I have a huge amount of respect for art about slavery that engages, unflinchingly, with its full horrors. But I always saw River Sing Me Home as a different kind of novel. Not about slavery, but about what comes after. I think we need to make space for art that is also about love and joy even in a period where so many suffered, because people would still have been experiencing love and joy even then. And because of the fact that slavery worked so hard to destroy people's families, writing about a mother who refuses that destruction was important to me. I see it as such an act of bravery to do what many Caribbean women did, and a powerful symbol of resistance.

Rachel's journey to find her children takes her to Barbados by river, deep into the forest of British Guiana, and finally across the sea to Trinidad. On her journey, she stumbles upon both a free village and a maroon community. Can you tell us what these are, and what it was like to incorporate these different areas and facets of history into the book?

Throughout the Caribbean, people resisted slavery by running away. But, depending on the geography of the country, this could look very different in different places. In somewhere like Barbados, where Rachel's journey begins, almost all the land was settled by the colonists, and so there was nowhere to hide except in larger towns where people hoped to blend in and avoid capture. But in places with mountains or large forests, it was much easier for maroons to set up their own villages. In Jamaica, the maroons in the mountains were famous for signing an agreement with the British to achieve recognition, so impossible would it have been for them to be recaptured. Given the themes of freedom in River Sing Me Home, I knew as soon as I started writing it that I wanted to represent the maroons in the novel.

The free villages were places where, after emancipation, people lived and worked away from the plantations. They were common in places like Trinidad that were not so densely settled. I drew inspiration from Eric Williams' History of Trinidad as well as the oral history book To Shoot Hard Labour, where Samuel Smith, born in Antigua in 1877, lived for a while with his family in a free village. These places were slightly more common after the end of apprenticeships when people were less tied to the plantations, so I took slight liberties with timelines to have Rachel come upon one. But as with the maroons, I wanted the novel to reflect all the different ways that people built communities away from slavery, and found freedom in these places.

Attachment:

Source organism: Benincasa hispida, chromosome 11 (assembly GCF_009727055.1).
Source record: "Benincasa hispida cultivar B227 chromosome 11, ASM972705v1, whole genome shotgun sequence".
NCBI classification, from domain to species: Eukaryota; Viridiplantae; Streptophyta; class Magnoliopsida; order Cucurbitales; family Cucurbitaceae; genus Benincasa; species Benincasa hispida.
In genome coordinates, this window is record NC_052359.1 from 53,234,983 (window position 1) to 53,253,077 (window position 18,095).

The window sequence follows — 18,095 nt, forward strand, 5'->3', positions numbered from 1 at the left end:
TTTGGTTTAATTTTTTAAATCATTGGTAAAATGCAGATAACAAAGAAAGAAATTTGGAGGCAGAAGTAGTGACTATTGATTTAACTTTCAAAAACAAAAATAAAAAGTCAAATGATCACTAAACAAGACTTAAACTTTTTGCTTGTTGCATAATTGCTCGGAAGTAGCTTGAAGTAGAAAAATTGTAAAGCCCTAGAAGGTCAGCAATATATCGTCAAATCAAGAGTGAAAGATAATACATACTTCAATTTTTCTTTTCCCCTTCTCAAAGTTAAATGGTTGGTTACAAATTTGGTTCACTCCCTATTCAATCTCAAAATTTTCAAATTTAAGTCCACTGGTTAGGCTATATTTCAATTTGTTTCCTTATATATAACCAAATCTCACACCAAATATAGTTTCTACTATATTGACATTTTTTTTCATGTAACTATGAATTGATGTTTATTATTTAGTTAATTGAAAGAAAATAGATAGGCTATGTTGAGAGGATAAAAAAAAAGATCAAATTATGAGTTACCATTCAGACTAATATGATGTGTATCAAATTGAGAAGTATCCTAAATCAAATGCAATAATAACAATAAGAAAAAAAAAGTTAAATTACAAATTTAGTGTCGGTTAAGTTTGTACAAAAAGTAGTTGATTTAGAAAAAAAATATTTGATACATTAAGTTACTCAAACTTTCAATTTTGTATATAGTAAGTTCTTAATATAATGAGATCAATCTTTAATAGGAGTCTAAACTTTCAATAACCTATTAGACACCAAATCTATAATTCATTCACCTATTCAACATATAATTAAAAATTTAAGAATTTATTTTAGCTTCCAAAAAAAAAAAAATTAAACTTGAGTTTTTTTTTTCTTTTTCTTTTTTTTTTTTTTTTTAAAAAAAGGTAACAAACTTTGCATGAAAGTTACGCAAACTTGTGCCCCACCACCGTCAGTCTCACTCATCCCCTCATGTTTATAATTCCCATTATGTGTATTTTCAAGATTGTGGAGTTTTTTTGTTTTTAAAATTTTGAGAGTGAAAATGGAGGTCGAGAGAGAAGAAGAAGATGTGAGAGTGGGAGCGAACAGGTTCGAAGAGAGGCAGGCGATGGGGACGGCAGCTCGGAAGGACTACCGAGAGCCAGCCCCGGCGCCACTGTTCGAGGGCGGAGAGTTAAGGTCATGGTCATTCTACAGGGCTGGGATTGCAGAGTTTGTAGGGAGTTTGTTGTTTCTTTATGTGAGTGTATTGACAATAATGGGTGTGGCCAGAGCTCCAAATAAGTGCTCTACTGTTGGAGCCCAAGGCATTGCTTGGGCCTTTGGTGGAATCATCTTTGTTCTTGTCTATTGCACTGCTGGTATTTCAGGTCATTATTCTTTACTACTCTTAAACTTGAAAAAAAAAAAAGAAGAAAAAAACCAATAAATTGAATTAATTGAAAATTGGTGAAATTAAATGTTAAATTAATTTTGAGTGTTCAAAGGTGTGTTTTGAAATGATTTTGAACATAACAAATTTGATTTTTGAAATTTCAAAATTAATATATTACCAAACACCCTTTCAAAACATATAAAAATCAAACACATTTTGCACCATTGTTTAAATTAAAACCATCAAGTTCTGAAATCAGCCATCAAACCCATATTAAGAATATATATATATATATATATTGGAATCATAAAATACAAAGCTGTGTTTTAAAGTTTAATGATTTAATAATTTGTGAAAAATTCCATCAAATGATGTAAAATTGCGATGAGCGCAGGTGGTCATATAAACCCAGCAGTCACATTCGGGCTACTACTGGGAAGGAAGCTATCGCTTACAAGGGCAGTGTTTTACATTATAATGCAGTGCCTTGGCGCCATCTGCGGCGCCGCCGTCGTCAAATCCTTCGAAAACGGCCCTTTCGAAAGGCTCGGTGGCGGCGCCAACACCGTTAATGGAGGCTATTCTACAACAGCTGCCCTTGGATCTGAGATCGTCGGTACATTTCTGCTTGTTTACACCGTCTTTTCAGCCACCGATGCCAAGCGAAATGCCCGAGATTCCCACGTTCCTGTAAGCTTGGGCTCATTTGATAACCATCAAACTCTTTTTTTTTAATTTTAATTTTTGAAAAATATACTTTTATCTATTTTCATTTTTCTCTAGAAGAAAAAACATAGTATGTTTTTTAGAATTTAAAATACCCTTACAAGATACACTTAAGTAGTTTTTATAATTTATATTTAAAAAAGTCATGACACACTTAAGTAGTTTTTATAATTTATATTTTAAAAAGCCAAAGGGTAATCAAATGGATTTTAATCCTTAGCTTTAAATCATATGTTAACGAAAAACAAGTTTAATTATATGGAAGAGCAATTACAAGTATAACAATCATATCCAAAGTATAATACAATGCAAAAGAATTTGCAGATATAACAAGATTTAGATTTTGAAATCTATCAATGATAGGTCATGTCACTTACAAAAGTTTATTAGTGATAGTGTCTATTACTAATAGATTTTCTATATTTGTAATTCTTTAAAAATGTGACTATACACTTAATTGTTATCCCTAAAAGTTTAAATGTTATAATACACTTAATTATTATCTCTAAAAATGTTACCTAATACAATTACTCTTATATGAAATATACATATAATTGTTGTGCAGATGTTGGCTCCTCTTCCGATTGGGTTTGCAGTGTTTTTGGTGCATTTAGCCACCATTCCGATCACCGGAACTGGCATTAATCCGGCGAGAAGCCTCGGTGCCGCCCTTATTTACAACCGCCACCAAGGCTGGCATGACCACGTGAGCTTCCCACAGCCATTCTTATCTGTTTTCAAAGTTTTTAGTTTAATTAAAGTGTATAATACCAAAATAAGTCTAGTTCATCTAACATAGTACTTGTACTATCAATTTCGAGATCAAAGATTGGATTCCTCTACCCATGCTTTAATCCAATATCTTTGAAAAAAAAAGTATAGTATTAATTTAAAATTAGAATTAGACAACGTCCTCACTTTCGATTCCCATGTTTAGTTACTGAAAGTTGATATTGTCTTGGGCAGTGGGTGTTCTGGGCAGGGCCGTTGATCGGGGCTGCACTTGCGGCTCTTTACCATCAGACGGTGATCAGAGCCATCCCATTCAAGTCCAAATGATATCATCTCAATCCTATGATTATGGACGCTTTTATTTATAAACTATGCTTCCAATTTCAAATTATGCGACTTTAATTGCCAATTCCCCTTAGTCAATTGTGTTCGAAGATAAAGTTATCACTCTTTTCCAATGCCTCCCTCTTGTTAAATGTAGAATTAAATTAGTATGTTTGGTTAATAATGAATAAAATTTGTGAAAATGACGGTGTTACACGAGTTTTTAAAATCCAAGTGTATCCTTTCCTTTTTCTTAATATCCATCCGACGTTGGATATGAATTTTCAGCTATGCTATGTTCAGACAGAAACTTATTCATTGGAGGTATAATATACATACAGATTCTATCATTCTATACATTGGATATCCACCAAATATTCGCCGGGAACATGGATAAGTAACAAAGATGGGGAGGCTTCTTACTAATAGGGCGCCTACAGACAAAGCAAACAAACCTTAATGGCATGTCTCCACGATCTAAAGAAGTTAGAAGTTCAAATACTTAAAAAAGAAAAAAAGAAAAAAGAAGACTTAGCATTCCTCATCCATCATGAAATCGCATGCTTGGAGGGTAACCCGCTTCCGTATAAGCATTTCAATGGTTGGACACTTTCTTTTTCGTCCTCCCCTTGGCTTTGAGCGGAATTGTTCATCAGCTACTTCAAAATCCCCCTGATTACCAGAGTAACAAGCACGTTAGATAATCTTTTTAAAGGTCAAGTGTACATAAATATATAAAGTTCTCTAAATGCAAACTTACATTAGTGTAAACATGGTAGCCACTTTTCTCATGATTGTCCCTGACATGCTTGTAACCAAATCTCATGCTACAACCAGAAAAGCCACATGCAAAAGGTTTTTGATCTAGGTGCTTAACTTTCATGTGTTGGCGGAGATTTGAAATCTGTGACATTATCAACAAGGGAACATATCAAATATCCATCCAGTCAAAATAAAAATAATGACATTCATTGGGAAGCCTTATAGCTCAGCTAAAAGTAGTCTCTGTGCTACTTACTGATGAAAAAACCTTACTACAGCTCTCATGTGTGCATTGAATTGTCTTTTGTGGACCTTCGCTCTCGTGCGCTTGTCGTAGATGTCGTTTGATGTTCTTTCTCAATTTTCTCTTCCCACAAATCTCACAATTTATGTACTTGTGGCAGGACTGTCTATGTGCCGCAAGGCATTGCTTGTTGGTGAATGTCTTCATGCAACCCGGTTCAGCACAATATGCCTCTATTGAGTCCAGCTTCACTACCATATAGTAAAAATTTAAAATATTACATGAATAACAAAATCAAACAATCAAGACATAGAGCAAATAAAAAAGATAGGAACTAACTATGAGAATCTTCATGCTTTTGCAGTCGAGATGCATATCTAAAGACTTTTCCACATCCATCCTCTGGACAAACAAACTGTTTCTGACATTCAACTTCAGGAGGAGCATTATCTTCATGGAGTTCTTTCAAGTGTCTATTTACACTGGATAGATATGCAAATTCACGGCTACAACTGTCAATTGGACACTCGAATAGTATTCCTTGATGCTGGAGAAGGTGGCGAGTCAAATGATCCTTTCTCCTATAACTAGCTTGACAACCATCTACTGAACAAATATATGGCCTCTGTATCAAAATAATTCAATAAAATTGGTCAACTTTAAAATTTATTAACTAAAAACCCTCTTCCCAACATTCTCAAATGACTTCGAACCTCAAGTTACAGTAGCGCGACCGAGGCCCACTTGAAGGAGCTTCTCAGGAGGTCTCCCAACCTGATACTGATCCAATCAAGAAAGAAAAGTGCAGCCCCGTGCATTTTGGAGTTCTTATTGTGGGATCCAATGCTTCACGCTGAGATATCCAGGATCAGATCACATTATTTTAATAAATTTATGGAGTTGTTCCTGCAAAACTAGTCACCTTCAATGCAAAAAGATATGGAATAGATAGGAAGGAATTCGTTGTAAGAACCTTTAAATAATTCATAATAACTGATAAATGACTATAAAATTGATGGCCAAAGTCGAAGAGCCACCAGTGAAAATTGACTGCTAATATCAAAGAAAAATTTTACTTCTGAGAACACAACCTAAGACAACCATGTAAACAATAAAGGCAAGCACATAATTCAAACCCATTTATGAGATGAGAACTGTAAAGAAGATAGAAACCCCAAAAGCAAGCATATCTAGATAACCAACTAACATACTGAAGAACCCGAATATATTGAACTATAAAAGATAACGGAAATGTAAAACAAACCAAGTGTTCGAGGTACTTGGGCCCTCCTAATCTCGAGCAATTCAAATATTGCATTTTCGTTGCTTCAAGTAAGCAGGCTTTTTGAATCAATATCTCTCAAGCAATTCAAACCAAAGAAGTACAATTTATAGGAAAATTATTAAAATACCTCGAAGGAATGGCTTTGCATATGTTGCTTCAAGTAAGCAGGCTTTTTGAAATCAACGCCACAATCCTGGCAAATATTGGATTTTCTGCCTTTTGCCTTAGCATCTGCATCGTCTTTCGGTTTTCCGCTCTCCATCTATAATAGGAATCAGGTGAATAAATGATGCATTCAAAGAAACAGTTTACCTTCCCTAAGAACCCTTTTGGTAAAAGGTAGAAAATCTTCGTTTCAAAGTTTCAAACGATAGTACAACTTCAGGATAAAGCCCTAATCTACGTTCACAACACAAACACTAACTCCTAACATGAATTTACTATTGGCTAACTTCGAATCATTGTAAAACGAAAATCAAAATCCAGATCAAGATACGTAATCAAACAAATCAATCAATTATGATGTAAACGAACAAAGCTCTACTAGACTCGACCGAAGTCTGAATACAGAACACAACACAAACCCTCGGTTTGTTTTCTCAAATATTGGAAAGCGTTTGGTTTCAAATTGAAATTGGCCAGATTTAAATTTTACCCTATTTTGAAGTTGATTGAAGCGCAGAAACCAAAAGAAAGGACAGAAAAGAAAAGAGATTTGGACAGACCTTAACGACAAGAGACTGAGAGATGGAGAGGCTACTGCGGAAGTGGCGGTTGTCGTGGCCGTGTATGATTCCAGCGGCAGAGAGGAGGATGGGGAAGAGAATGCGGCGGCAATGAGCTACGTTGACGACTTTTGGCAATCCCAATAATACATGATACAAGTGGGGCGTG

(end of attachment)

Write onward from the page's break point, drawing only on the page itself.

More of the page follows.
What significance does the title River Sing Me Home have to the story?

With music and song playing such an important role in the novel, I wanted a title that reflected this. But I also wanted to capture that the Caribbean landscape and the natural world are at the heart of this story. Finally, having the word "home" feels emotionally resonant, hinting that this is a story about family and love.

What do you hope readers take away from River Sing Me Home?

I hope readers come away admiring the bravery of the people in the Caribbean who resisted slavery and colonialism in so many ways—the real people who inspired the stories of Rachel and her children and the characters she meets along the way. I hope they see River Sing Me Home as a novel that does not shy away from the brutality of slavery, but that is about more than just those brutalities. I hope they feel a sense of hope and love, too—about slavery, but also about what comes after. I think we need to make space for art that is also about love and joy even in a period where so many suffered, because people would still have been experiencing love and joy, even then. And because of the fact that slavery worked so hard to destroy people's families, writing about a mother who refuses that destruction was important to me. I see it as such an act of bravery to do what many Caribbean women did, and a powerful symbol of resistance.

Unless otherwise stated, this interview was conducted at the time the book was first published, and is reproduced with permission of the publisher. This interview may not be reproduced or reprinted without permission in writing from the copyright holder.

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River Sing Me Home jacket